Electric shower -impared flow.

  SparkyJack 10:28 05 Jun 2011

Is the the right place for this? Perhaps we could have a DIY- General page to Ask if we here have resolved a problem - saves a lot of Googling.

Any way here goes - my daughter reported that her Electric shower has diminished flow which I deduced a coked boiler/heater. How does one clean it? I did say introduce a de-scale solution - but how? Any one done it?

  Bingalau 10:35 05 Jun 2011

Get a fully qualified plumber in.

  SparkyJack 10:45 05 Jun 2011

My goodness thats quick Bingaleu Just finished looking up the Wallander totty Lena Endre- whilst the iron warms.

This is in fact what she will do tomorrow at my earlier suggestion and ask hime to contact me also with another problem I have. But you never know there may a simple solution [in a bottle perhaps :-}]

  Forum Editor 10:54 05 Jun 2011

If it's an instant electric shower - one that heats water from the mains - the problem may be a faulty flow valve inside the shower unit. It may also be heavy scaling inside the heating unit.

Neither of those is something you can fix yourself, so you'll need to get a shower engineer to do the work. Do not attempt to do any maintenance work inside the unit yourself.

  lotvic 10:57 05 Jun 2011

Shower: Electric + water + human under it = Get a fully qualified plumber in

  birdface 11:06 05 Jun 2011

Or maybe cheaper getting a new shower.

It normally works off the cold water mains so maybe the water company has reduced the water pressure while repairs are being carried out.

I find the water pressure drops during winter months to avoid damage to the mains.

So you get a slower flow from the shower and better flow in the summer.

Well that's my theory anyway.

Electric shower you can buy spare parts from the makers,if the unit is old the chances are that there will be no spares so cheaper to buy a new unit.

Electric showers have nothing to do with your hot water boiler so you can rule that out.

  Forum Editor 11:17 05 Jun 2011

"I find the water pressure drops during winter months to avoid damage to the mains."

That's not the case. Water companies have a statutory obligation to maintain specific pressures on mains water - lots of equipment relies on water being delivered at specific minimum pressures for its efficient operation. The minimum allowed is 1 bar, although many household appliances will work if the pressure is lower. Most washing machines will work on 0.5 bar for instance.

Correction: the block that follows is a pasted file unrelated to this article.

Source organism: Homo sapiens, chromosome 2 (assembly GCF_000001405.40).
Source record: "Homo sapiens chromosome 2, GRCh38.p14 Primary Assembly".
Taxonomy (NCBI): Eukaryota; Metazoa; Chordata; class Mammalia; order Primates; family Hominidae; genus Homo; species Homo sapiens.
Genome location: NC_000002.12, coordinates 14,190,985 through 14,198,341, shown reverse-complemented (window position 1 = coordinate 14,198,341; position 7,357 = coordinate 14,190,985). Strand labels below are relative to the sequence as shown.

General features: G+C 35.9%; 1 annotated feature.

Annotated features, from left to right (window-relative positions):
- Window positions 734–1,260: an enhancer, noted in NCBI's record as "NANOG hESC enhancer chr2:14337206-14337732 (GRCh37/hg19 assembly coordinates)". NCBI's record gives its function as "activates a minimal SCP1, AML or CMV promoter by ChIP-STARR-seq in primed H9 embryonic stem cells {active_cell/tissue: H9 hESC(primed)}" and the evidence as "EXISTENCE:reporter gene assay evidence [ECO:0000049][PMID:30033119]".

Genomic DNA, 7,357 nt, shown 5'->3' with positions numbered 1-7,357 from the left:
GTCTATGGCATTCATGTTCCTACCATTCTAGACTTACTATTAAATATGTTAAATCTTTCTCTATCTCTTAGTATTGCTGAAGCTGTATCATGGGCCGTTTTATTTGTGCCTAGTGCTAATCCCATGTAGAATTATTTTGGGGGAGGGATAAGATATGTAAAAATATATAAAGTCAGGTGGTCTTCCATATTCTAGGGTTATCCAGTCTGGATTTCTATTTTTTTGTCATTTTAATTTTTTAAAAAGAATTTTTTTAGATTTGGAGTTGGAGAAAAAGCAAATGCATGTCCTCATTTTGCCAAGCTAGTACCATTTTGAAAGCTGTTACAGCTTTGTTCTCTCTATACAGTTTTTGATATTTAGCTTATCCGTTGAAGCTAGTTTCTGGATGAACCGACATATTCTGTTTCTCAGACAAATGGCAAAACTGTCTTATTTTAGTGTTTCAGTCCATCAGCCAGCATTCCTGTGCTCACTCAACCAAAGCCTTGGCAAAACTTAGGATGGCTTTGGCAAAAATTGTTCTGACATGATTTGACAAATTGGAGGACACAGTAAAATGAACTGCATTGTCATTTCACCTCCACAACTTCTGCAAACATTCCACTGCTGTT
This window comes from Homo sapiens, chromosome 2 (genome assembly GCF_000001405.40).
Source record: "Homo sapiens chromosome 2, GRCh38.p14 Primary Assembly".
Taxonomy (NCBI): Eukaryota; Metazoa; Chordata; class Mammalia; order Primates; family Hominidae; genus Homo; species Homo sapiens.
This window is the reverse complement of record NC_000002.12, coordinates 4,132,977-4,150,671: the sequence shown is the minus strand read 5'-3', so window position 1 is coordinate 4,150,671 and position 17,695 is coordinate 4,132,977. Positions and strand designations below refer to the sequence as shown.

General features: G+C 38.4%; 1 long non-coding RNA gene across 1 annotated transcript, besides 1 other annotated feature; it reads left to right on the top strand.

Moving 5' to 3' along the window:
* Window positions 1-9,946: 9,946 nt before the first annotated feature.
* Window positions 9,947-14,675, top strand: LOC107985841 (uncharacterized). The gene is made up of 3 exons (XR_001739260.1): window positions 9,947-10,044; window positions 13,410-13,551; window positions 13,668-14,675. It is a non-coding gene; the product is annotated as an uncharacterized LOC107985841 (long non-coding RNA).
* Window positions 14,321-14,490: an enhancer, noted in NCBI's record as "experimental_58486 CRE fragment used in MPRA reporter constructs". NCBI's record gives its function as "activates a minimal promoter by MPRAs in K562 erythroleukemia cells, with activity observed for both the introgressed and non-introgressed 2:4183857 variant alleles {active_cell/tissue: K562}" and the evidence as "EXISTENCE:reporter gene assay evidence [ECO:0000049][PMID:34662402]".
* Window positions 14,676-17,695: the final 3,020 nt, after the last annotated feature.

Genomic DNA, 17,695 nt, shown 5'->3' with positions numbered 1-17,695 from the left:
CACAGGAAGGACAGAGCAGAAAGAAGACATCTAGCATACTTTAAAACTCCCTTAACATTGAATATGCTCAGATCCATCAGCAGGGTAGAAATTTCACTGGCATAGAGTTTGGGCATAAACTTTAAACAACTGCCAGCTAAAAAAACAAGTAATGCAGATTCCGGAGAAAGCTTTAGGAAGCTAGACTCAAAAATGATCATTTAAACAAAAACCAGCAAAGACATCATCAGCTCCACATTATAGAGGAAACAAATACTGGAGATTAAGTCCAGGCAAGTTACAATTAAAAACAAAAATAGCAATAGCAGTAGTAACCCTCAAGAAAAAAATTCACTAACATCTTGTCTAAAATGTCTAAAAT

Mains pressure can rise slightly during the night, as less is drawn off for domestic use.

  johndrew 11:59 05 Jun 2011

A few checks here link text

I have heard similar complaints from those who live in hard water areas and the shower does suffer scale build up. One solution some people recommend is to install a magnet on the shower inlet (similar to link text - not the mains items) which helps clear the scale as well as preventing future build up.

Perhaps it is worth noting that the effect is substantiated by experiment, but how strong the magnetic field was .. But for £5 to £15 it must be worth a try and it is cheaper than a new shower - or a plumber!!

  Kevscar1 12:07 05 Jun 2011

is she sure it's not the shower head when ours slowed used a hand held steamer and blew through. Much better afterwards.

  dagbladet 12:42 05 Jun 2011

I'd like to think we could trust anybody with a degree of nous not to start fiddling with water + electricity if they were unsure of what they were doing. Jack was just enquiring if there was anything obvious with a quick fix that may negate the need to call in a "fully qualified plumber" with the resultant expense.

The problem in hand could be caused by a variety of issues, the likely candidates (if daughter lives anywhere close to Jack) being limescale in heater matrix/shower head/both. The shower head can be cleaned, the matrix not. Someone who knows what they are doing could change the heater but as with a lot of things these days, it's often easier/cheaper to change the entire unit.

The flow reduction in Winter is due to the fact that the water entering the unit is colder, requiring a slower flow through the heater to reach the required temp. You'll probably find that the transition between summer/winter is the rare occassion that you'll have to fiddle with the hot/cold dial on the shower, which actually controls the flow rate through the heater matrix.

  SparkyJack 13:35 05 Jun 2011

Thank you all, the plumber is the solution- she will contact him to morrow,and hopefully remember to tell him about her old dad's problem.

John Drew The magnet suggestion is certainly viable.

I have such a device attached just above my stop cock- two lozenge shaped magnets in plastic cases that are strapped either side of the pipe.

It has been in place 20+ years and certainly works - No scale.

When I used to see such items advertised in the Saturday paper I had my doubts- but then one day I saw them on the shelf in B&Q- then I knew they must work if the DIY shed's stock them.

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